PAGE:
Electrical – How to limit the maximum output of ADC Signal Conditioning Circuit


So I have been designing an Op-Amp ADC signal conditioning circuit. I ended up with the following:

Op-Amp Conditioning Circuit

So, for nearly all parts this is a completely working circuit including:

1) The Gain

2) Bandwidth (w/ 2nd order filter)

3) Specific Input Impedence

However the one point – and issue – I am facing is trying to limit the voltage from 0 to 3 volts. So If my input is too big for the gain it is very possible for the Signal Conditioning output to be outside that range, What is the best way to deal with the issue? I looked over a few ways but many of them (including using Zeners) are just too unusable as the voltage I am using is small (especially since I am using a differential output)

Best Answer

A few comments:

  1. LM741 op-amps won't work (properly) at ±3.8 V supply.
  2. Stages 1, 2 and 3 can be replaced with a single inverting gain stage.
  3. It's not clear why you are using a differential output for an ADC feed but it looks OK.

A Google image search for voltage+limiting+analog+signal threw up the following interesting technique.

enter image description here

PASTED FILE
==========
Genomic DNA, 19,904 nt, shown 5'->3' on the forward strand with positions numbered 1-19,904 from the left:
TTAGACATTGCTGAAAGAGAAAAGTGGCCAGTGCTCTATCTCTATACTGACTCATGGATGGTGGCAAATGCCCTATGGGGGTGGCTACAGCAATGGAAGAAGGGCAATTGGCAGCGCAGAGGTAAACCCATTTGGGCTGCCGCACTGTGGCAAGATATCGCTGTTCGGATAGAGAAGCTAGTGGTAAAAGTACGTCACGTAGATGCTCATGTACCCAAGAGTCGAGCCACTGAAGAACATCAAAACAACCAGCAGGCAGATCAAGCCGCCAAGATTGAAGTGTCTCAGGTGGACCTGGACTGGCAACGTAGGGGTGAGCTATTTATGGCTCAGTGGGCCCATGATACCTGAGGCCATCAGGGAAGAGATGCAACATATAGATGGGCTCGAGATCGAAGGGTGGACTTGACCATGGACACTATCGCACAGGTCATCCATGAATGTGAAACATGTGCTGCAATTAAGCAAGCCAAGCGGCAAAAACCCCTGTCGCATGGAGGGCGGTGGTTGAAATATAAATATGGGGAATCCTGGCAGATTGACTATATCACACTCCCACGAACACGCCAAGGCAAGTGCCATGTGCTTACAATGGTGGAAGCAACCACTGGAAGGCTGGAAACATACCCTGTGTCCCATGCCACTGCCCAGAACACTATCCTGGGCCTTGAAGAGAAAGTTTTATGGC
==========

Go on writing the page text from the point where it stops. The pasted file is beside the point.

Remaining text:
Figure 1. This clipping circuit uses a complementary pair of op amps to prevent excessive positive (U1) and negative signal excursions (U2) of the input signal, to maximum available signal dynamic range without damaging overload. Source: Electronic Design.

A simple op-amp clipper (Fig. 1) prevents these problems. The maximum allowable input voltage is applied to the non-inverting input of U1, and the output is fed back to the inverting input via small-signal diode D1. The ADC’s reference voltage can be used for the clipping reference if available. When the input voltage is below the reference, U1’s output is driven to the positive rail and D1 is reverse-biased, so the input signal passes through without being altered.

When the input goes above the clamp voltage, the op-amp output reverses and closes the loop through D1. As a result, it effectively becomes a unity-gain follower to the clamp voltage. Input resistor R1 limits the amount of current the op-amp output has to sink. A second op amp (U2) performs the complementary negative clipping function, preventing the signal from going below ground. Thus, in this example, the output signal is restricted to 4.096 V to 0 V out.

The article goes on to explain some of the unique challenges this circuit presents to the op-amp regarding the back-to-back diodes across their inputs. There are also considerations for slew-rate which affects the maximum frequency of operation and rail-to-rail operation. The article is worth a read.

enter image description here

Figure 2. With the LT6015 and bipolar 10-V supplies, the circuit clamps a 7 V p-p sine wave at 0 and +4 V. (Same source as Figure 1.)

Can this be used in the earlier sections?

Probably a bad idea.

enter image description here

Figure 3. Various 2nd-order filter responses. Source: Electronics Tutorials.

Depending on your low-pass filter frequency response you may have a peak at the pole and this would result in a higher output voltage than your clipper. See the linked article for more.